Adrian Peterson, the Minnesota Vikings running back suspended over child abuse charges, has apologized for using a switch to discipline his son, and promised never to do it again.

“I won’t ever use a switch again,” the player said in a USA Today interview published Thursday. “There’s different situations where a child needs to be disciplined as far as timeout, taking their toys away, making them take a nap. There’s so many different ways to discipline your kids.”

Peterson pled no contest to misdemeanor reckless assault earlier this month, and was subsequently suspended from the NFL for the remainder of the season. In the interview, Peterson said he planned to speak with NFL Commissioner Roger Goodell to discuss his suspension. The league said that Peterson would have to undergo rehabilitation and counseling before he can return to the league.

“Ultimately, I know I’ll have my opportunity to sit down with Roger face to face, and I’ll be able to say a lot of the same things that I’ve said to you,” Peterson said. “I regretted everything that took place. I love my child, more than anyone could ever imagine.”

[USA Today]

TIME Obesity

You Exercise Less When You Think Life Isn’t Fair

The 'why try' effect gets in the way of weight loss

People who have been the target of weight discrimination—and who believe the practice is widespread—are more likely to give up on exercise than to try to lose weight, according to a new study published in Health Psychology.

The online study of more than 800 Americans specifically looked at whether participants believed in “a just world,” or in this case, the belief that their positive actions will lead to good results. People who experienced weight bias in the past and didn’t believe in a just world were more likely to say they didn’t plan to exercise than those who did believe the world is just. In a separate part of the study, participants primed with anecdotes designed to suggest that the world is unjust were more likely to say they didn’t plan to exercise.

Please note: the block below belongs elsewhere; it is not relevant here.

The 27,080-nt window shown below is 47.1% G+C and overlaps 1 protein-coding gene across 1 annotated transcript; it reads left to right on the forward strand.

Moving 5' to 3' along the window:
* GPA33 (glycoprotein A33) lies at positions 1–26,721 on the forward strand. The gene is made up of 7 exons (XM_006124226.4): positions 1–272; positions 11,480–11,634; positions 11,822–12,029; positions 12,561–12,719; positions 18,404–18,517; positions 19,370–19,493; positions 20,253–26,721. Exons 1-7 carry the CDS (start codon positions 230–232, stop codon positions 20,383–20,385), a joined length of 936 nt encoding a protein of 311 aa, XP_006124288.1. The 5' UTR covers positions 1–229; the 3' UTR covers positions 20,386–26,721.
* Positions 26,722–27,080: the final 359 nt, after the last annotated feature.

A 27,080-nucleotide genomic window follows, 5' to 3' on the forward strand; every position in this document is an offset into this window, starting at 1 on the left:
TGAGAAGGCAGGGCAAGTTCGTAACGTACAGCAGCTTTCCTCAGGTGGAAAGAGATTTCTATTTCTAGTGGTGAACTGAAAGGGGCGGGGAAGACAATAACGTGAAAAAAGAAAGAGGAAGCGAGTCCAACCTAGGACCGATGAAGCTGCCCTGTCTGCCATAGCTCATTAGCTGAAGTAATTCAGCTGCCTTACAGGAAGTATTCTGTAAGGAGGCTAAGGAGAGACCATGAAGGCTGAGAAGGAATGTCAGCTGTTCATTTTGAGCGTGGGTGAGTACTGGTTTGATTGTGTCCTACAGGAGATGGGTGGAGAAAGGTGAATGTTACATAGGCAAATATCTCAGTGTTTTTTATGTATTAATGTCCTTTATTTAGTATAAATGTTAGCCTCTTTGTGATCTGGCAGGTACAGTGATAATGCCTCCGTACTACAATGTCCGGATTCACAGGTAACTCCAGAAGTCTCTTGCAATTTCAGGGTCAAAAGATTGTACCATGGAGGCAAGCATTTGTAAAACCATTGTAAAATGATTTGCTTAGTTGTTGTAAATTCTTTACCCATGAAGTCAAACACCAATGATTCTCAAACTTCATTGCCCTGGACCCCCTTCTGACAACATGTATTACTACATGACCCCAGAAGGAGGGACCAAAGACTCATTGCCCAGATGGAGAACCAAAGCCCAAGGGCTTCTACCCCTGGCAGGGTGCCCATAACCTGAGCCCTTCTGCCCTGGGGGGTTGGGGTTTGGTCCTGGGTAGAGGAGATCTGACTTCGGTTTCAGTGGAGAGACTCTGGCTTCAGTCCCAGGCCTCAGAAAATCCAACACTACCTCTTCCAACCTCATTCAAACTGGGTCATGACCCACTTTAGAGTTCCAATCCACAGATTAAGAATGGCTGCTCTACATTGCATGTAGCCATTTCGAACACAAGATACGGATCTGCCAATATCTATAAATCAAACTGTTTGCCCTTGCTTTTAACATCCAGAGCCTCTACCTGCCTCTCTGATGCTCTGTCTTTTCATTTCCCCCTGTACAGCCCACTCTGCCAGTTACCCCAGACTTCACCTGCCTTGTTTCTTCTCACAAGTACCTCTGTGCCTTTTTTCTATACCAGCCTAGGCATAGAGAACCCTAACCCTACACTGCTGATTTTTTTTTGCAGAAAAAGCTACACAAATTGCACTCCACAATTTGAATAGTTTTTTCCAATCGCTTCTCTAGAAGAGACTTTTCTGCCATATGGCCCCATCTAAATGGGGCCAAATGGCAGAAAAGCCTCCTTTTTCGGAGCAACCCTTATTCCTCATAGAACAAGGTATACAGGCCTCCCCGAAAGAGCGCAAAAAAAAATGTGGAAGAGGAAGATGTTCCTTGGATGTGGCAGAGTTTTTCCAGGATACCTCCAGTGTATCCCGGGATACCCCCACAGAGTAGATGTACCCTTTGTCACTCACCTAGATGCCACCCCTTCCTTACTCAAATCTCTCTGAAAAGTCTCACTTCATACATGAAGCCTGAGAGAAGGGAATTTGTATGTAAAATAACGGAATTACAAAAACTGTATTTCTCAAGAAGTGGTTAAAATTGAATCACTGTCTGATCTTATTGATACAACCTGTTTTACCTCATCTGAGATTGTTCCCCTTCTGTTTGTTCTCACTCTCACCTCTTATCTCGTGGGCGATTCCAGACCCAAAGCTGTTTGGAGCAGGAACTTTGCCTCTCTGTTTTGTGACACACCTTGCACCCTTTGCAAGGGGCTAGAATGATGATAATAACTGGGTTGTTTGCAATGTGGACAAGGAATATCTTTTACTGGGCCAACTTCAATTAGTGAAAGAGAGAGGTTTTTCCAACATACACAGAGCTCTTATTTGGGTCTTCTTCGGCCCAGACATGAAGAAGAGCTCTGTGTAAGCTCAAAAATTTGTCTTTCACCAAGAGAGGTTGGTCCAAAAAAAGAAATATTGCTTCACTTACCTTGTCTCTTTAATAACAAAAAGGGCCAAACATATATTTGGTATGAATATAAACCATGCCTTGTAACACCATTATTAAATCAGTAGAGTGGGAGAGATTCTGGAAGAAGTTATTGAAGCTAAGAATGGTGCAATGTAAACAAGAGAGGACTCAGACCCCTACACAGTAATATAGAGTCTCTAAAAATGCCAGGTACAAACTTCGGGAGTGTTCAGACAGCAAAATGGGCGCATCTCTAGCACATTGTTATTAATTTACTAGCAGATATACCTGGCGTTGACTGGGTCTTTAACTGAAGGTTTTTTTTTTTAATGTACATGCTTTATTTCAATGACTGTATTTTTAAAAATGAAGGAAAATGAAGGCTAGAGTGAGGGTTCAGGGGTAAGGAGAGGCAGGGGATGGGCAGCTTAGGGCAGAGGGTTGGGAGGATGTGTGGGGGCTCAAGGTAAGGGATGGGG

Experiencing discrimination leads some people to adopt a pessimistic view of the world, and they accept negative stereotypes about themselves, including the belief that they’re lazy, said study author Rebecca Pearl. “When someone feels bad about themselves and is applying negative stereotypes to themselves, they give up on their goals,” said Pearl, a researcher at Yale University, referring to a phenomenon known as the “why try” effect.

It’s an area of conflicting research. Some previous studies found that weight discrimination leads to weight loss, while others concluded that weight discrimination discourages exercise. Belief in a just world may be the factor that distinguishes between the two, Pearl said. People who think their exercise will pay off are more likely to try.

Because believing in a just world is key to losing weight, Pearl said that legislation and other public policy efforts could act as a “buffer against loss of sense of fairness.”

“It’s important for doctors to be aware of what people are experiencing, to know that these experiences might have real effects on people’s confidence,” Pearl said.

TIME Television

Peter Pan Live Updates Songs to Remove Slurs

A lyricist worked on new material with a Native American consultant

Fans of the original live musical Peter Pan know that its portrayal of Native Americans would not fly in today’s world, not even with all the happy thoughts in the world.

Which is why the producers of NBC’s upcoming special Peter Pan Live! have taken out all the offensive slurs, Entertainment Weekly reports.

A lyricist hired to expand and revise the production’s music reportedly consulted with a Native American consultant to change the lyrics. Most strikingly, the song “Ugg-a-Wugg,” a made-up word supposed to sound Native American, has been renamed “True Blood Brothers.” References to “brave noble red skin” have been removed, as have other nonsense phrases like “gugg-a-bluck.

“Now and forever, this will hopefully be the version [in the show],” executive producer Neil Meron told EW.

[EW]